2. Biochemical Oxygen Demand (BOD): BOD is a measure of the amount of oxygen required by microorganisms to biologically degrade the organic matter in the wastewater. BOD values for potato processing wastewater after starch separation typically range from 500 to 3,000 mg/L.
3. Total Suspended Solids (TSS): TSS refers to the mass of solid particles suspended in the wastewater. After starch separation, TSS concentrations can range from 200 to 2,000 mg/L.
4. Nitrogen: Nitrogen is an essential nutrient for plant and microbial growth, and it is present in the wastewater as organic nitrogen, ammonia, and nitrate/nitrite. The total nitrogen concentration in potato processing wastewater after starch removal can range from 50 to 250 mg/L.
5. Phosphorus: Like nitrogen, phosphorus is also an essential nutrient for plant and microbial growth. Phosphorus is typically present in the wastewater as orthophosphate or polyphosphate. The total phosphorus concentration in potato processing wastewater after starch separation can range from 10 to 100 mg/L.
These values are approximate and can vary based on factors such as the type of potatoes, the efficiency of the starch recovery system, and the specific processes employed. It is important to note that these concentrations are still relatively high and require further treatment before the wastewater can be discharged into the environment or reused for other purposes.
How the efficiency of the starch removal affects the wastewater composition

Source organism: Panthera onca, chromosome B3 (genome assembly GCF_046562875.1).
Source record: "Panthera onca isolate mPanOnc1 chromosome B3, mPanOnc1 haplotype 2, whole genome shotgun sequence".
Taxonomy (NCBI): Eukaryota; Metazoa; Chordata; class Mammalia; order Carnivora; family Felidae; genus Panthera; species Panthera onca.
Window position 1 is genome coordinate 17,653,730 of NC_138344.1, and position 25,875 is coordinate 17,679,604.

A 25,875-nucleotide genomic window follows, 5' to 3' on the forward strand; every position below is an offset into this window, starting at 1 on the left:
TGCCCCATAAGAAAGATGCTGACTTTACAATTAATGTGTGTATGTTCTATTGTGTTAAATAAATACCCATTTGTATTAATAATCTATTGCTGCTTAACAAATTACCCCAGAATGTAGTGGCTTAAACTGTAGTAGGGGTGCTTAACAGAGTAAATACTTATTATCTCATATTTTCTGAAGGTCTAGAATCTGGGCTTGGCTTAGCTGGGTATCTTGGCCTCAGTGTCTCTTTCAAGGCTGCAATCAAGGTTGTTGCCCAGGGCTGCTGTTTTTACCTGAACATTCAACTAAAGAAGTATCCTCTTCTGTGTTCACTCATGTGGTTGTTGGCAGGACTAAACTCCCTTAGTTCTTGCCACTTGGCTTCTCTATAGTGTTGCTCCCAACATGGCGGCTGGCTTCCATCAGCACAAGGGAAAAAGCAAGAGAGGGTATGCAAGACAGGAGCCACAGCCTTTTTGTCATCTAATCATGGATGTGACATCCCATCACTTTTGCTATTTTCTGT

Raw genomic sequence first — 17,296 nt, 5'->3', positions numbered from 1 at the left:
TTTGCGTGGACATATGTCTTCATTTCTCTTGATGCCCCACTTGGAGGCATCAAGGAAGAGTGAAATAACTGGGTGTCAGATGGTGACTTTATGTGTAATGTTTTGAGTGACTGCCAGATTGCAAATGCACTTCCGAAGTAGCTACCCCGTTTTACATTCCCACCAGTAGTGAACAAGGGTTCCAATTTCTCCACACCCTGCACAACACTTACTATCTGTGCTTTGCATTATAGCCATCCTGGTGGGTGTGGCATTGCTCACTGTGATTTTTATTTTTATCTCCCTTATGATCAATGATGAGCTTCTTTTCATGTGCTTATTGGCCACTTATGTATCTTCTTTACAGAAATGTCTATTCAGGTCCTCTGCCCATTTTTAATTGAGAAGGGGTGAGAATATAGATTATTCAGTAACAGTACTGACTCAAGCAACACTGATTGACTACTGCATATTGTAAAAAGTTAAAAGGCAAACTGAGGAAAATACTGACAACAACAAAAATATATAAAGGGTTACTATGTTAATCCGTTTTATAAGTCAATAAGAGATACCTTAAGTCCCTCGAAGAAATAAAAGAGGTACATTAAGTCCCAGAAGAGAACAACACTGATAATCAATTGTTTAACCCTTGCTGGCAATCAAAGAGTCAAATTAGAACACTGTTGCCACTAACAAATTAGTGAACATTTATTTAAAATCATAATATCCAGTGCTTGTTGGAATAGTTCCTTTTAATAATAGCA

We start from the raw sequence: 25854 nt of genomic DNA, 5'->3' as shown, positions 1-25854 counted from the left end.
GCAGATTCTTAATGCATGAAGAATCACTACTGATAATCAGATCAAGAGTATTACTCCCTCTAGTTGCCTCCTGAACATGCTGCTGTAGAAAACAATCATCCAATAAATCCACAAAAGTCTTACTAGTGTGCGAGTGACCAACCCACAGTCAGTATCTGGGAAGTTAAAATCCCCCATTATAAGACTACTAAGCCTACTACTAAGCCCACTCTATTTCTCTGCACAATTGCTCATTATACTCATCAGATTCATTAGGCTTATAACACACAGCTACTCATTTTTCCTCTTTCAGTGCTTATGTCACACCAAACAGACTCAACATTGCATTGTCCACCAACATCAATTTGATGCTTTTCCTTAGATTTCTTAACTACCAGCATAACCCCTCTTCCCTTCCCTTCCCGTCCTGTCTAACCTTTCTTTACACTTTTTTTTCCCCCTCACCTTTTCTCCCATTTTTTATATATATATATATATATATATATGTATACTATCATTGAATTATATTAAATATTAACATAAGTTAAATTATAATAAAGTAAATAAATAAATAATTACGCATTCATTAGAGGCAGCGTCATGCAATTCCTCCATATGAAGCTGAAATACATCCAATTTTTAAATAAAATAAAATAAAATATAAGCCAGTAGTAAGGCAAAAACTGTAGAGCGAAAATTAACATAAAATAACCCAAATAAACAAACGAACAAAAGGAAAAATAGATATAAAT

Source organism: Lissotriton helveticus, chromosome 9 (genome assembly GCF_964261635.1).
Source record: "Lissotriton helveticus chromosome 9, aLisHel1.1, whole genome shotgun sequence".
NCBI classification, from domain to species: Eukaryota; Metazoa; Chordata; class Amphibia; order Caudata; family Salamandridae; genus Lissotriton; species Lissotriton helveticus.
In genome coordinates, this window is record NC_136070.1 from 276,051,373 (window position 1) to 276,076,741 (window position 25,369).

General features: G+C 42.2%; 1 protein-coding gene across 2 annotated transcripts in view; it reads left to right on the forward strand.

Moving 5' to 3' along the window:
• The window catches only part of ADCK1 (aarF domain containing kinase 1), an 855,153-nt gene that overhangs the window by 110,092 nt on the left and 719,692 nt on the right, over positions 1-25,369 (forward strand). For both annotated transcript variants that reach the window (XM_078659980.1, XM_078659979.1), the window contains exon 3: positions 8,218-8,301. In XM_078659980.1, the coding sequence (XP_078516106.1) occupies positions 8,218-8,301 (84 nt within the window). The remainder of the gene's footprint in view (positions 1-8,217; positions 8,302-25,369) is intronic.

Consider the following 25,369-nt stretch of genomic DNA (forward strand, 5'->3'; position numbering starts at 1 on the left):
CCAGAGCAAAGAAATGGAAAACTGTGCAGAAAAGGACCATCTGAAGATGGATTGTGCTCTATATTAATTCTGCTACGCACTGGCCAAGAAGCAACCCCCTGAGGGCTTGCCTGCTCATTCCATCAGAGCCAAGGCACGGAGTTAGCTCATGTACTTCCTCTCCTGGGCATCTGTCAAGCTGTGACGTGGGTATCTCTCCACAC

The efficiency of the starch separation process directly affects the composition of the wastewater. A more efficient starch removal system will recover a larger proportion of starch from the potato washing water, reducing the load of organic matter and suspended solids in the wastewater. Conversely, a less efficient system will result in higher concentrations of starch and other substances in the effluent, which can impact the subsequent treatment processes and the environment. Here’s how the efficiency of starch separation influences the wastewater composition:
1. Organic matter content: A higher starch separation efficiency reduces the amount of organic matter in the wastewater, as measured by parameters such as Chemical Oxygen Demand (COD) and Biochemical Oxygen Demand (BOD). This reduction in organic load can make subsequent wastewater treatment processes more effective and reduce the potential for oxygen depletion in receiving water bodies when the treated effluent is discharged.
2. Suspended solids: Efficient starch removal also reduces the concentration of Total Suspended Solids (TSS) in the wastewater. Lower TSS levels facilitate the subsequent treatment processes, such as sedimentation and biological treatment, and reduce the potential for water pollution.